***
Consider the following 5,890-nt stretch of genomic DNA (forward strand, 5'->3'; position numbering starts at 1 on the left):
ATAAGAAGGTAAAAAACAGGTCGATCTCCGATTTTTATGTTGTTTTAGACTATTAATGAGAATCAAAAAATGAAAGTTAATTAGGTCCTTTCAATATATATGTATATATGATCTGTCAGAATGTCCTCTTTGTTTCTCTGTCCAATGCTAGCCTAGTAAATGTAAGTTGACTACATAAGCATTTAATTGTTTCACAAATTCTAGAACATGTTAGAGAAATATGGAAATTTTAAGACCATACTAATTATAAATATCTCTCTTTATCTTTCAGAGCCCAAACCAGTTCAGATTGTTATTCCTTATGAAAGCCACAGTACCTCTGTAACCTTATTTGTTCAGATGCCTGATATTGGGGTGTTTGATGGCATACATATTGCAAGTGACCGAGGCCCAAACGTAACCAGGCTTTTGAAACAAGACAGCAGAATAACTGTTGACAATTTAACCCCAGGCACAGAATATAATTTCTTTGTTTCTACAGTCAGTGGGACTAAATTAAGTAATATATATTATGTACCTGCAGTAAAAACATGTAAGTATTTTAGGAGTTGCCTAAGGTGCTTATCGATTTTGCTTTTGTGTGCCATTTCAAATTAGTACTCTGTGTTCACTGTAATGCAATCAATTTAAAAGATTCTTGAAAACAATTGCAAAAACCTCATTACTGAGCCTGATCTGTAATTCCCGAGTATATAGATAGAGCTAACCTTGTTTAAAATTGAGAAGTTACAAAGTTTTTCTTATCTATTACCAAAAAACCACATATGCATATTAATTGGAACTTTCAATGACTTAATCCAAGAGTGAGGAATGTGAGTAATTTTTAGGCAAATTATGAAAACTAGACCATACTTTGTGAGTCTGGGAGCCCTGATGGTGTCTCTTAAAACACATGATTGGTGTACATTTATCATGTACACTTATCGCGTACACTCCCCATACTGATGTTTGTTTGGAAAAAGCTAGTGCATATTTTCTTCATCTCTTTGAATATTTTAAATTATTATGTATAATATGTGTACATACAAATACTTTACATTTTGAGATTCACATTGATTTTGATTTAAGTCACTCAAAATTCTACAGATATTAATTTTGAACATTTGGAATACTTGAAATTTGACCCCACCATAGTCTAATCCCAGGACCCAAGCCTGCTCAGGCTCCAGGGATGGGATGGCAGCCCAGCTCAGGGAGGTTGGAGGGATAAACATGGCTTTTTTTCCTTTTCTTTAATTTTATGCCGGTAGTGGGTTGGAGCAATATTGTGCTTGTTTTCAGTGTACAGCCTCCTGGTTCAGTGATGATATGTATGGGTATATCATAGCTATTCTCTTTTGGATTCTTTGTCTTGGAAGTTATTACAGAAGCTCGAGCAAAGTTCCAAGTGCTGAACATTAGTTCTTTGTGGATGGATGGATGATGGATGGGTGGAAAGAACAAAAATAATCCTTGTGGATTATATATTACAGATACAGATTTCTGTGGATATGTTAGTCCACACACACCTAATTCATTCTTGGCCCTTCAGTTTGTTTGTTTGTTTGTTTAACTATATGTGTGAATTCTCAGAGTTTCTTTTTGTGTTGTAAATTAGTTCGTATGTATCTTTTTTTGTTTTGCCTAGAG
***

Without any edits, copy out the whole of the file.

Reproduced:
Consider the following 5,890-nt stretch of genomic DNA (forward strand, 5'->3'; position numbering starts at 1 on the left):
ATAAGAAGGTAAAAAACAGGTCGATCTCCGATTTTTATGTTGTTTTAGACTATTAATGAGAATCAAAAAATGAAAGTTAATTAGGTCCTTTCAATATATATGTATATATGATCTGTCAGAATGTCCTCTTTGTTTCTCTGTCCAATGCTAGCCTAGTAAATGTAAGTTGACTACATAAGCATTTAATTGTTTCACAAATTCTAGAACATGTTAGAGAAATATGGAAATTTTAAGACCATACTAATTATAAATATCTCTCTTTATCTTTCAGAGCCCAAACCAGTTCAGATTGTTATTCCTTATGAAAGCCACAGTACCTCTGTAACCTTATTTGTTCAGATGCCTGATATTGGGGTGTTTGATGGCATACATATTGCAAGTGACCGAGGCCCAAACGTAACCAGGCTTTTGAAACAAGACAGCAGAATAACTGTTGACAATTTAACCCCAGGCACAGAATATAATTTCTTTGTTTCTACAGTCAGTGGGACTAAATTAAGTAATATATATTATGTACCTGCAGTAAAAACATGTAAGTATTTTAGGAGTTGCCTAAGGTGCTTATCGATTTTGCTTTTGTGTGCCATTTCAAATTAGTACTCTGTGTTCACTGTAATGCAATCAATTTAAAAGATTCTTGAAAACAATTGCAAAAACCTCATTACTGAGCCTGATCTGTAATTCCCGAGTATATAGATAGAGCTAACCTTGTTTAAAATTGAGAAGTTACAAAGTTTTTCTTATCTATTACCAAAAAACCACATATGCATATTAATTGGAACTTTCAATGACTTAATCCAAGAGTGAGGAATGTGAGTAATTTTTAGGCAAATTATGAAAACTAGACCATACTTTGTGAGTCTGGGAGCCCTGATGGTGTCTCTTAAAACACATGATTGGTGTACATTTATCATGTACACTTATCGCGTACACTCCCCATACTGATGTTTGTTTGGAAAAAGCTAGTGCATATTTTCTTCATCTCTTTGAATATTTTAAATTATTATGTATAATATGTGTACATACAAATACTTTACATTTTGAGATTCACATTGATTTTGATTTAAGTCACTCAAAATTCTACAGATATTAATTTTGAACATTTGGAATACTTGAAATTTGACCCCACCATAGTCTAATCCCAGGACCCAAGCCTGCTCAGGCTCCAGGGATGGGATGGCAGCCCAGCTCAGGGAGGTTGGAGGGATAAACATGGCTTTTTTTCCTTTTCTTTAATTTTATGCCGGTAGTGGGTTGGAGCAATATTGTGCTTGTTTTCAGTGTACAGCCTCCTGGTTCAGTGATGATATGTATGGGTATATCATAGCTATTCTCTTTTGGATTCTTTGTCTTGGAAGTTATTACAGAAGCTCGAGCAAAGTTCCAAGTGCTGAACATTAGTTCTTTGTGGATGGATGGATGATGGATGGGTGGAAAGAACAAAAATAATCCTTGTGGATTATATATTACAGATACAGATTTCTGTGGATATGTTAGTCCACACACACCTAATTCATTCTTGGCCCTTCAGTTTGTTTGTTTGTTTGTTTAACTATATGTGTGAATTCTCAGAGTTTCTTTTTGTGTTGTAAATTAGTTCGTATGTATCTTTTTTTGTTTTGCCTAGAG